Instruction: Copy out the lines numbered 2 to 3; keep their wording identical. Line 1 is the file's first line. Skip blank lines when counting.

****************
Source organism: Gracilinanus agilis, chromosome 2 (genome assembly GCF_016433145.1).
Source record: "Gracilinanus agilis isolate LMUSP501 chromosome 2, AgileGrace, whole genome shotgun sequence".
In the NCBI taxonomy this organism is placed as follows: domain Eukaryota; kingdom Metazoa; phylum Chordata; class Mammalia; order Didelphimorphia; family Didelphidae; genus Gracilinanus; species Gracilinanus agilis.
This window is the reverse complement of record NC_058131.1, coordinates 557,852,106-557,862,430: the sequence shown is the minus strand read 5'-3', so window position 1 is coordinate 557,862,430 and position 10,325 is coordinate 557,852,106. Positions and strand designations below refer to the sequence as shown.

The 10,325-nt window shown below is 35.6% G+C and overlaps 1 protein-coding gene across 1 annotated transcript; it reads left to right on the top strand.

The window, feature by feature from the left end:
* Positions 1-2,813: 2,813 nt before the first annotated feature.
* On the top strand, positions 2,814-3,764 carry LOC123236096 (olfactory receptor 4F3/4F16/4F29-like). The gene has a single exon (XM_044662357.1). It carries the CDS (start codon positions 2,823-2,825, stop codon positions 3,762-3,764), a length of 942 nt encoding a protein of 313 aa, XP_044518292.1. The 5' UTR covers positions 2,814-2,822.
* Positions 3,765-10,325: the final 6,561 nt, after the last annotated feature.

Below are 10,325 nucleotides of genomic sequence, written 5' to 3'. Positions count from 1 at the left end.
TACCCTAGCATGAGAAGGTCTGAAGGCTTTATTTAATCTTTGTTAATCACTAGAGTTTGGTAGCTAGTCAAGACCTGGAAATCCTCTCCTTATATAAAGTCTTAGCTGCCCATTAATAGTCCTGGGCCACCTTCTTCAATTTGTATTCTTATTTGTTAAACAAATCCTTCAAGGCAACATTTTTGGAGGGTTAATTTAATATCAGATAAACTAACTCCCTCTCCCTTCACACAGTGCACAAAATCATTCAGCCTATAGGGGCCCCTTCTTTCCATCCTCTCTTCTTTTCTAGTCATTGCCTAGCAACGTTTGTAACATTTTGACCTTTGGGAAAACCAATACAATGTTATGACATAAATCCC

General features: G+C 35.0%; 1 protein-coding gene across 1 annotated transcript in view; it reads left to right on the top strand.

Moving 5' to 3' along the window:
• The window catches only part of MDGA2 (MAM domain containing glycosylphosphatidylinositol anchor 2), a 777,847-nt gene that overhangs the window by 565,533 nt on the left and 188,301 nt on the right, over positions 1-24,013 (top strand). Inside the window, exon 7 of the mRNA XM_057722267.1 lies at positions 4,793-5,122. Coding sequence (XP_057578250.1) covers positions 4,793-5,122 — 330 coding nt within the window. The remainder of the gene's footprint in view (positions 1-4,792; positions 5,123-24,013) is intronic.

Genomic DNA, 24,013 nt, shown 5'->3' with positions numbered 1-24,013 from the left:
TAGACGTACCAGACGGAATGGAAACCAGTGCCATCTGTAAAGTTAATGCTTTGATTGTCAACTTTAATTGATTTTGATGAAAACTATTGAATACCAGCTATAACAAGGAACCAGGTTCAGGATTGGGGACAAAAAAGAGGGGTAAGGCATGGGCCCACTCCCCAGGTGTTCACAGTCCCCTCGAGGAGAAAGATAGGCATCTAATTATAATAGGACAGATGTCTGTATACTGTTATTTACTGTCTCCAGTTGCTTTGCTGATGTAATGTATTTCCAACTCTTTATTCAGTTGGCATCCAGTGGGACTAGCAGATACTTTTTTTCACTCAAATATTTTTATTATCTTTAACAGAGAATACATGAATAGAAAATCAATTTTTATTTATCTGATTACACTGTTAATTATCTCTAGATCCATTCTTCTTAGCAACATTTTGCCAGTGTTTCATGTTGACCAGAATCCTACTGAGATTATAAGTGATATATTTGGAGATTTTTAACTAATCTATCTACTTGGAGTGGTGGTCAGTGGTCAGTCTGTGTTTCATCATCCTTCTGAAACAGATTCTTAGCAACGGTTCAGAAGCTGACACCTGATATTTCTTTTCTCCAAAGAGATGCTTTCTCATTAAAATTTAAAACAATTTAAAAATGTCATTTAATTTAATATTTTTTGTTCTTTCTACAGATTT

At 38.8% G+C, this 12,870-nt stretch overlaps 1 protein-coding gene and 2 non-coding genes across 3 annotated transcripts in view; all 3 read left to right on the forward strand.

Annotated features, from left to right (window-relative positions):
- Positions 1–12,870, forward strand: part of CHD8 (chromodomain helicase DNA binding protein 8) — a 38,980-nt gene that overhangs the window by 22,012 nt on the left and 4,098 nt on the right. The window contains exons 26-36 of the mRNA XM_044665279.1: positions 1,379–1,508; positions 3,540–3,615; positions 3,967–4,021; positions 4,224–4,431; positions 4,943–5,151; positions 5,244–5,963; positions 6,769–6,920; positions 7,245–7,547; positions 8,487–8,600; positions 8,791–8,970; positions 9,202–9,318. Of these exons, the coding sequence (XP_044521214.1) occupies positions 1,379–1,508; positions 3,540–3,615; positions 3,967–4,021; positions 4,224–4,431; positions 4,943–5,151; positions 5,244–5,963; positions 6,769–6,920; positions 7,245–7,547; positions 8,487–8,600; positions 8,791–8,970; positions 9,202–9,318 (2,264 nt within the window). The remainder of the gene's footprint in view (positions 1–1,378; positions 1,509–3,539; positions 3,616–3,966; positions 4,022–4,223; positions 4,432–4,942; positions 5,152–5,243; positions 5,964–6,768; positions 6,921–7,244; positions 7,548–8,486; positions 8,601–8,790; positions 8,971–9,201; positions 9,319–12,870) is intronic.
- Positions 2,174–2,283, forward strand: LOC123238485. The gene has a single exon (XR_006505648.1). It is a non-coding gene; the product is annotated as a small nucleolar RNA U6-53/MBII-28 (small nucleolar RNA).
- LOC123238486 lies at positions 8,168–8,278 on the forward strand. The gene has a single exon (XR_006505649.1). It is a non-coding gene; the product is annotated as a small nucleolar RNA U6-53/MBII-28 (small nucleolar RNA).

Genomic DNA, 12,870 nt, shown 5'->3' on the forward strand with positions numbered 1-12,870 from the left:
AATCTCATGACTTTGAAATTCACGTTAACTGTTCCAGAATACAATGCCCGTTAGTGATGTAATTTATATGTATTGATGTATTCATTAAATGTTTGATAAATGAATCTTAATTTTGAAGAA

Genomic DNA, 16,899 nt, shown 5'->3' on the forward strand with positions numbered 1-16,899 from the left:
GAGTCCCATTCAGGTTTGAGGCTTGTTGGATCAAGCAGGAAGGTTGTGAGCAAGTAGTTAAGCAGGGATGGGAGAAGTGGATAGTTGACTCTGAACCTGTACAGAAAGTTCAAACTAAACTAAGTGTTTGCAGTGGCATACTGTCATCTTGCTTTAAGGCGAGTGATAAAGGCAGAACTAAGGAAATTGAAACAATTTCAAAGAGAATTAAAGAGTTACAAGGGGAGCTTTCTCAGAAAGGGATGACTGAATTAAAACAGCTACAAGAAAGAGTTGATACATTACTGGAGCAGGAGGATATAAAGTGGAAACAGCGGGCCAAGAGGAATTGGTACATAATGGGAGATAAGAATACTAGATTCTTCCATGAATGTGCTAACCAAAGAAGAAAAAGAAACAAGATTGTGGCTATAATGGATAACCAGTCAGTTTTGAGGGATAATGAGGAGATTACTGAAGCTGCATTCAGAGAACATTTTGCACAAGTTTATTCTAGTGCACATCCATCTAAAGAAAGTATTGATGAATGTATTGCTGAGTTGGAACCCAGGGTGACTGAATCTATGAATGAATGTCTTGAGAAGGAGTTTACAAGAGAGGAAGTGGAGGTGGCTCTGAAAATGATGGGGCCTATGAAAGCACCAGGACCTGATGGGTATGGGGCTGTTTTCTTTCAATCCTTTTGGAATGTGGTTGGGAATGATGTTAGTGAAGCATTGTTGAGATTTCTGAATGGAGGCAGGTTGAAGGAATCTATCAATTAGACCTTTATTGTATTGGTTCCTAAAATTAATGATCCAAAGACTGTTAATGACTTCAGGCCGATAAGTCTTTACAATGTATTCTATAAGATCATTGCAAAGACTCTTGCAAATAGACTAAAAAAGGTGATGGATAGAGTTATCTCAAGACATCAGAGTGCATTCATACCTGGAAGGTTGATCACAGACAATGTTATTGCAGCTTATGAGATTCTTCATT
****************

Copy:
Source record: "Gracilinanus agilis isolate LMUSP501 chromosome 2, AgileGrace, whole genome shotgun sequence".
In the NCBI taxonomy this organism is placed as follows: domain Eukaryota; kingdom Metazoa; phylum Chordata; class Mammalia; order Didelphimorphia; family Didelphidae; genus Gracilinanus; species Gracilinanus agilis.